Venezuela’s President Nicolás Maduro announced the replacement of Prison Minister Iris Varela, but her policies that allowed criminal networks to flourish inside the country’s jails seem destined to continue.
Mirelys Contreras Moreno was designated what is known as the Minister of Popular Power for the Penitentiary Service (Ministerio del Poder Popular para el Servicio Penitenciario), according to a June 15 press release. She will replace Varela, who is stepping down to participate in July’s Constituent Assembly as a deputy.
Varela is emblematic of the government’s prison policy. The official headed the current ministry since its creation in July 2011, and was the only minister left in Maduro’s cabinet to have taken office under Hugo Chávez, who died in 2013.
Varela developed close ties with Venezuela’s prison bosses dubbed “pranes” and admitted giving permission for prisoners to handle riots themselves. After six years under her management, Venezuela’s penitentiary remains out of government control, as evidenced by recurring deadly riots and discoveries of mass graves.
Contreras, who has also been with the ministry since its creation, was until now vice minister for the Assistance to Prisoners (Viceministra de Atención al Privado y Privada de Libertad), a technical division of the Prison Ministry, according to the ministry’s organizational chart.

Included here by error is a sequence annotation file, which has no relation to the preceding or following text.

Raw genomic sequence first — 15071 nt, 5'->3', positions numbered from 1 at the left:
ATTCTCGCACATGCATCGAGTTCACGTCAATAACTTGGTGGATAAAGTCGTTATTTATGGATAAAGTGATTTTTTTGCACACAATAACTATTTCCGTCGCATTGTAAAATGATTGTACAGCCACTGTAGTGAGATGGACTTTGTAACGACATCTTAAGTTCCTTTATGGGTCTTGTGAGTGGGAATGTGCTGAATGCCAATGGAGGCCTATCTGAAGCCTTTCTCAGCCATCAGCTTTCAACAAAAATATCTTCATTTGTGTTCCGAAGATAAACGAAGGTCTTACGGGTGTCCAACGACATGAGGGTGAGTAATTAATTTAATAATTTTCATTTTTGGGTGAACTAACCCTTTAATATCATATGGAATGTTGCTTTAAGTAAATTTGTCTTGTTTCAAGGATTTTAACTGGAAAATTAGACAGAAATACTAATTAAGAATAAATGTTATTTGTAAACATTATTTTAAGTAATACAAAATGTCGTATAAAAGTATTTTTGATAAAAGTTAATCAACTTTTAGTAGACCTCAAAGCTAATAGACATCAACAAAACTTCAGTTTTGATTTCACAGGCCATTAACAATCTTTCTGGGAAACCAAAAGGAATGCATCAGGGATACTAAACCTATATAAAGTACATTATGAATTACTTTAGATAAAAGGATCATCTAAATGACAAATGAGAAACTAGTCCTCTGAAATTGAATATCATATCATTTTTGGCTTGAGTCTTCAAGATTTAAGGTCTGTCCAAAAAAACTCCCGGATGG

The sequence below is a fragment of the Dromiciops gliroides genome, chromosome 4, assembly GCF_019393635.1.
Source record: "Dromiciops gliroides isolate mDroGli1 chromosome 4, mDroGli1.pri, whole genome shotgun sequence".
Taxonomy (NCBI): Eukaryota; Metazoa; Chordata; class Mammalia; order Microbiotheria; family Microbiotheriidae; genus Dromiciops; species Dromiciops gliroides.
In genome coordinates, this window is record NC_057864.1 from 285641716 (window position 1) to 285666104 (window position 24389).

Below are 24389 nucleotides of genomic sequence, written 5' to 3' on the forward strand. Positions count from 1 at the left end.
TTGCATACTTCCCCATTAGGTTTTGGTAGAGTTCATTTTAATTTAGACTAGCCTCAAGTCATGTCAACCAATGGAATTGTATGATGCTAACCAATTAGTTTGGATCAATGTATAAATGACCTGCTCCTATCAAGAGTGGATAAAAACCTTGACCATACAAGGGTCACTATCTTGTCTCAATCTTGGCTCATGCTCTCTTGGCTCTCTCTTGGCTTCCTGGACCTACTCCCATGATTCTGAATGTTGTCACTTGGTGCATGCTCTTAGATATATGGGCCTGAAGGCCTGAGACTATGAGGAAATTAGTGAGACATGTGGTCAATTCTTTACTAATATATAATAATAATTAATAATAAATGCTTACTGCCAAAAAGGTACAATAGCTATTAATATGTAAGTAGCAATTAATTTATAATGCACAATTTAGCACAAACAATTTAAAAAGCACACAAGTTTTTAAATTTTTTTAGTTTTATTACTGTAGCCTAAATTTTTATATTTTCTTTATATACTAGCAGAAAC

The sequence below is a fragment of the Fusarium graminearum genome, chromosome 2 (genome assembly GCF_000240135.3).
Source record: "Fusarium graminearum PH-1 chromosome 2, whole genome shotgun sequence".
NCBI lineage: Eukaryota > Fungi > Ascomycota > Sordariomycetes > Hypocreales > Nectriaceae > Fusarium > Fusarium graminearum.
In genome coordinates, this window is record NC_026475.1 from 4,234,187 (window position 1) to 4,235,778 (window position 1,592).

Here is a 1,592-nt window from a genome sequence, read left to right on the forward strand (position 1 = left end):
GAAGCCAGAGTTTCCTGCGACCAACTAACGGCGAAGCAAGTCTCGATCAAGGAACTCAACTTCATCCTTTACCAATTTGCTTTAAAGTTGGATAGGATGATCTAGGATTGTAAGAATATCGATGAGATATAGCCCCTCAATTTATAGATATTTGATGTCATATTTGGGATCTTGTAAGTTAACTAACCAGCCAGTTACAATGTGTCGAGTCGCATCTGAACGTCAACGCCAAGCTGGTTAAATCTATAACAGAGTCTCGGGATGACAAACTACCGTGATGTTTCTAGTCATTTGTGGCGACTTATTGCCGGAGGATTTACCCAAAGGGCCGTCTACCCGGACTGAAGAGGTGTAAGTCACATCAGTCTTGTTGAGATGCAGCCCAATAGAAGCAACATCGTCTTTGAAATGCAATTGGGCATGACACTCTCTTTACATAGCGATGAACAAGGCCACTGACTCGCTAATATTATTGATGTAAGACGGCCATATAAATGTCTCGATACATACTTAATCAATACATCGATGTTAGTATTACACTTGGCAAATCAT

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The likelihood that Varela’s departure signals a change of policy is thin. Since a brutal month-long prison riot that led to the creation of the current ministry in 2011, Venezuela’s prison policy has essentially been to let prisoners control the penitentiaries themselves.
This policy has opened the door to illicit markets that the pranes have monopolized. The near-complete absence of state control also paved the way for the pranes to extend outside of prisons, where they are forming so-called “megabandas.”
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Carlos Nieto Palma, the director of the non-profit Window To Freedom (Ventana A La Libertad) said the new minister will follow the lead of the outgoing one.
“I don’t think there will be any change. The new minister was vice minister for the Assistance to Prisoners and was very close to Varela. I think that the same policy will be maintained. And I actually think that Varela will still be calling the shots through her [Contreras],” Nieto told Insight Crime.
“Remember that Varela left for the Constituent Assembly. That is the only reason for her departure,” Nieto added.